When, after persistent requests, we finally received one kyat note each as pocket money, it felt like a treasure. Back then, we didn’t fully grasp the value of the currency, and Mom’s lectures about avoiding certain foods for health reasons seemed like distant tales. The recess hour became an exciting time, marching towards the snack stalls with our precious one kyat notes, ready to make our own choices.
The encounter with Mummy Than, the shop owner, marked a turning point. In our inexperienced attempt to buy snacks independently, we faced an embarrassing situation. Mummy Than accused us of not paying, and though we showed him the one kyat note, he insisted otherwise. The embarrassment and scolding left us shy and nervous, seeking solace under a banyan tree where we made a pact to keep it a secret from Mom.
Twenty-five years later, as fate would have it, Mummy Than turned out to be an emergency patient in the hospital where I was on night duty. His grey hair and thinner figure made me recall that one kyat incident. Surprisingly, I found a valuable lesson in that bitter memory. Mummy Than, in his own way, had taught us a practical lesson about trust and believing in actions rather than words. It made me realize the worth of that one kyat lesson, an invaluable investment in shaping our approach towards life.
While the experience was bitter at the time, it served as a lifelong lesson, guiding us not to trust blindly and emphasizing the importance of practical experiences over mere words. The seemingly insignificant one-kyat note turned out to be a priceless investment in shaping our perspective on trust and actions.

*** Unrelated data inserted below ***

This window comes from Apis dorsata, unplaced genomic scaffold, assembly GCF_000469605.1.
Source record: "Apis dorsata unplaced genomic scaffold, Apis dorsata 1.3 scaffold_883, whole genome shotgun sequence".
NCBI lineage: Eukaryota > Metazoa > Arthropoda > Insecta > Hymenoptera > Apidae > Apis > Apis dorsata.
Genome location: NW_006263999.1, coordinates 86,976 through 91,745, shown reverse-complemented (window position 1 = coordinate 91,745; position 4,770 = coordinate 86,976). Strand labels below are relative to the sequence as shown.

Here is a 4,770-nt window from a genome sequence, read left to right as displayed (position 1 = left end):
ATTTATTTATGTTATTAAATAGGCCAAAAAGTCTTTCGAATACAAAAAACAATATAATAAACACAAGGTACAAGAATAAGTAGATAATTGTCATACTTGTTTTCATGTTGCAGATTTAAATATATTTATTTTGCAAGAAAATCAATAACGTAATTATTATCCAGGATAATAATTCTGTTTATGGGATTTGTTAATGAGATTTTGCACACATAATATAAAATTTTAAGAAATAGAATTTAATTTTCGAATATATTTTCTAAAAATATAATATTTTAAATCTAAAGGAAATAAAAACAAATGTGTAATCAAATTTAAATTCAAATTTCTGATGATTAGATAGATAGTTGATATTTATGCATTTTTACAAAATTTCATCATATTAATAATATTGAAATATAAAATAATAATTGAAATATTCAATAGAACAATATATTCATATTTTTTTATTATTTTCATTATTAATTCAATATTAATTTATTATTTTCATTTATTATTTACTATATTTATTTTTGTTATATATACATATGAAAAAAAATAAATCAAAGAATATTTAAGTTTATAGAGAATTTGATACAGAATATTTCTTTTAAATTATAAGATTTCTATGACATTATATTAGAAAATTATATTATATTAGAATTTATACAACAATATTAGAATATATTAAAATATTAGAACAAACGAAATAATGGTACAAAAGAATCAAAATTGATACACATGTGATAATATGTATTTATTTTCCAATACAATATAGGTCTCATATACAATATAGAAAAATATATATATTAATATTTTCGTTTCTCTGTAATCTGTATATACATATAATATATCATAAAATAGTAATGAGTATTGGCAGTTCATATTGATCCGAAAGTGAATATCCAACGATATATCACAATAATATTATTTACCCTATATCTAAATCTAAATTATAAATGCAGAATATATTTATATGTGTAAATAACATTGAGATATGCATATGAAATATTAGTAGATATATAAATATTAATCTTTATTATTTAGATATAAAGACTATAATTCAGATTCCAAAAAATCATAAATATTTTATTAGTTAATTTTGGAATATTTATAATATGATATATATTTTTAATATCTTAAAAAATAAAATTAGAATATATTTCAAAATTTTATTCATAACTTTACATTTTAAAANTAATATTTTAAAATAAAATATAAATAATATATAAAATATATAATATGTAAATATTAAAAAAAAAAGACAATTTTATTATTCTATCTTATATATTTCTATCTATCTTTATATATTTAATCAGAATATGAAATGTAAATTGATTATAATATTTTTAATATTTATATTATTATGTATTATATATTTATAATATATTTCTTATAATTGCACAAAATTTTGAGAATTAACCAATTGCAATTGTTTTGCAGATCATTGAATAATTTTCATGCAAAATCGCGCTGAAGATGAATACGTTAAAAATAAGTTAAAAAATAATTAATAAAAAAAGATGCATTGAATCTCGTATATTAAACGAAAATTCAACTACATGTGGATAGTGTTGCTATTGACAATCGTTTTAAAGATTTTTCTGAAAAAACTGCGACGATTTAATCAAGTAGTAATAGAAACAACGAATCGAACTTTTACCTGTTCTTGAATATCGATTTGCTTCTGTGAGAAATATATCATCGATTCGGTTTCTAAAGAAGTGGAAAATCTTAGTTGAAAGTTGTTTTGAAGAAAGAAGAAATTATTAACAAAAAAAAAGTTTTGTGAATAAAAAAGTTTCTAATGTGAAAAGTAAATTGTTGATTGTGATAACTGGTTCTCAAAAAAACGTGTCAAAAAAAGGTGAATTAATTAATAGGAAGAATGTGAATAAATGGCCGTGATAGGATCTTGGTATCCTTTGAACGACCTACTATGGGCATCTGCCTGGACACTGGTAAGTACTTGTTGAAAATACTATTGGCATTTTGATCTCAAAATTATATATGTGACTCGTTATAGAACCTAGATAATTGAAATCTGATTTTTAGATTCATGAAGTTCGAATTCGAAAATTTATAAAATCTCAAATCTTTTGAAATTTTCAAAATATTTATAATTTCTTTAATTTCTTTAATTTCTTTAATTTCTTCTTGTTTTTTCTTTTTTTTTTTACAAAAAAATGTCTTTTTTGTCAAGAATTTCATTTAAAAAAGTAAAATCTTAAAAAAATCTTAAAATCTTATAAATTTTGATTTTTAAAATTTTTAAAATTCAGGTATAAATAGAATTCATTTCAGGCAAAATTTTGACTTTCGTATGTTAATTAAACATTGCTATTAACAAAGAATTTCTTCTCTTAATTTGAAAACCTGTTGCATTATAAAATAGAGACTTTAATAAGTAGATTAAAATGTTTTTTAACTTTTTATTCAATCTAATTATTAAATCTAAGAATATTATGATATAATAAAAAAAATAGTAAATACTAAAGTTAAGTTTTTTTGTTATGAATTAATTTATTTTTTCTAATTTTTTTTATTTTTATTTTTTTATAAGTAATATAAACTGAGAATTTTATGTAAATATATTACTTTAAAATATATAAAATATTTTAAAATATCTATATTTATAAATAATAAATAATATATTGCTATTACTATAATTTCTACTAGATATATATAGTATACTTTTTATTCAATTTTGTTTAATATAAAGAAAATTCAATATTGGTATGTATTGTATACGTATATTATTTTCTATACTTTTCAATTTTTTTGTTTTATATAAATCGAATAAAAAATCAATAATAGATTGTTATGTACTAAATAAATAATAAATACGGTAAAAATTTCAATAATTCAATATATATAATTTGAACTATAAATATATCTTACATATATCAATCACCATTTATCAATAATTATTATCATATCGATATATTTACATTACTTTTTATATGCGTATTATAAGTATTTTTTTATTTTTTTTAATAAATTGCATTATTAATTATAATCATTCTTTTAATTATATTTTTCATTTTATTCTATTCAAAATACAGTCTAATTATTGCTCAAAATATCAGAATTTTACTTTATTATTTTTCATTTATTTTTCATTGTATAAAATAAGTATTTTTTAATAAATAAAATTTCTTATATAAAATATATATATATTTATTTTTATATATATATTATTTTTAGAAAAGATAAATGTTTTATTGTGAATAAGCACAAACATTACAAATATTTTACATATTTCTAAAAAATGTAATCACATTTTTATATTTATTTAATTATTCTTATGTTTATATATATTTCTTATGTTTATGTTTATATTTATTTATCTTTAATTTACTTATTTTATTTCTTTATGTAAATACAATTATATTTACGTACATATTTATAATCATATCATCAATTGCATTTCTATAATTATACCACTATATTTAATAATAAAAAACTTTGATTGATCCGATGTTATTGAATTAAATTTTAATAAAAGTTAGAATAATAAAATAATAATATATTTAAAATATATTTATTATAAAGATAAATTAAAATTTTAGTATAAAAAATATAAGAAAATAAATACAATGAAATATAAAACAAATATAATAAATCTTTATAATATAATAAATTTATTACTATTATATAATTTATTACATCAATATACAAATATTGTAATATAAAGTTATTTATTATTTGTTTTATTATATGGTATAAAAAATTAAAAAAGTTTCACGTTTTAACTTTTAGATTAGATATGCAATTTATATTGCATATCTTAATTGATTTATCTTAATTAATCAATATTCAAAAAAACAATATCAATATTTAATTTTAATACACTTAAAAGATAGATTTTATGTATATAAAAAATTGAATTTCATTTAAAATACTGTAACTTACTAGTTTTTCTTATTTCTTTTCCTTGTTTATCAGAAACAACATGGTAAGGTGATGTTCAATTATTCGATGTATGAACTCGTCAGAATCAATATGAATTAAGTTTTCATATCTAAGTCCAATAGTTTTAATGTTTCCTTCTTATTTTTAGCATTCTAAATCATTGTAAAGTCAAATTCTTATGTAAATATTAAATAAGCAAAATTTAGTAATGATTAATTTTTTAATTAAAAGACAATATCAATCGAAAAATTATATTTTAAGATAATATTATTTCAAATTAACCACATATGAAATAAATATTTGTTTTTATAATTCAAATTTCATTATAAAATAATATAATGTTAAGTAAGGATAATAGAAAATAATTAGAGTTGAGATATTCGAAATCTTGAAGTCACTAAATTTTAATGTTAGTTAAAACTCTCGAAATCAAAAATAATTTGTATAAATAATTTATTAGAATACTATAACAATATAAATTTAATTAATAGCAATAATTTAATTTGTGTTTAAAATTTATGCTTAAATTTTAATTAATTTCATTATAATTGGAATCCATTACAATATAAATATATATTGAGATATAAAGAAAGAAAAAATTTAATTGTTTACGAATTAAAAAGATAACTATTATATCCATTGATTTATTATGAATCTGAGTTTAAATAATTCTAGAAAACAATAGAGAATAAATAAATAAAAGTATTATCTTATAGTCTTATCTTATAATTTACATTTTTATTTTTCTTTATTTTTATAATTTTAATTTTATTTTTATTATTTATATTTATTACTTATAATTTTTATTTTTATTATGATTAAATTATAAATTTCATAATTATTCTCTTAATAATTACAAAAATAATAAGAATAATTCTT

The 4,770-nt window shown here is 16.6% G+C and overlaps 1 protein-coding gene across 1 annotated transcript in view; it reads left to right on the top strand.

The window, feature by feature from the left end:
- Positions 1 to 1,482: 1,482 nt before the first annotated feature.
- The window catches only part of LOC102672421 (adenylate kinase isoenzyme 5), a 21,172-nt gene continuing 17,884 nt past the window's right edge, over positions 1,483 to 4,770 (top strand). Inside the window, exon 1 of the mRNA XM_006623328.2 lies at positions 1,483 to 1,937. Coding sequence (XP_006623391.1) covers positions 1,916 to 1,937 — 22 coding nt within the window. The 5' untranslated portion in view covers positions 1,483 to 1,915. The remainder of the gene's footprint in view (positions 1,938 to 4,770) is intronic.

In addition, the one kyat note lesson stands as a testament to the transformative power hidden within seemingly ordinary experiences. It serves as a reminder that wisdom can emerge from unexpected sources, and the value of a lesson transcends the apparent triviality of its origins. As we navigate the complexities of life, may we carry with us the echoes of our one kyat note lesson—a journey through innocence, mistakes, and the profound wisdom that weaves its way through the tapestry of our lives.
The lesson learned from that was that a minimal amount of money extended far beyond the confines of snack stalls and childhood follies. It became a guiding principle, urging us to approach life with measured scepticism, to question assumptions, and to withhold trust until actions spoke louder than words. The experience, initially a small snag in our journey, had laid the foundation for navigating the larger snags that awaited us as we ascended the ladder of life experience.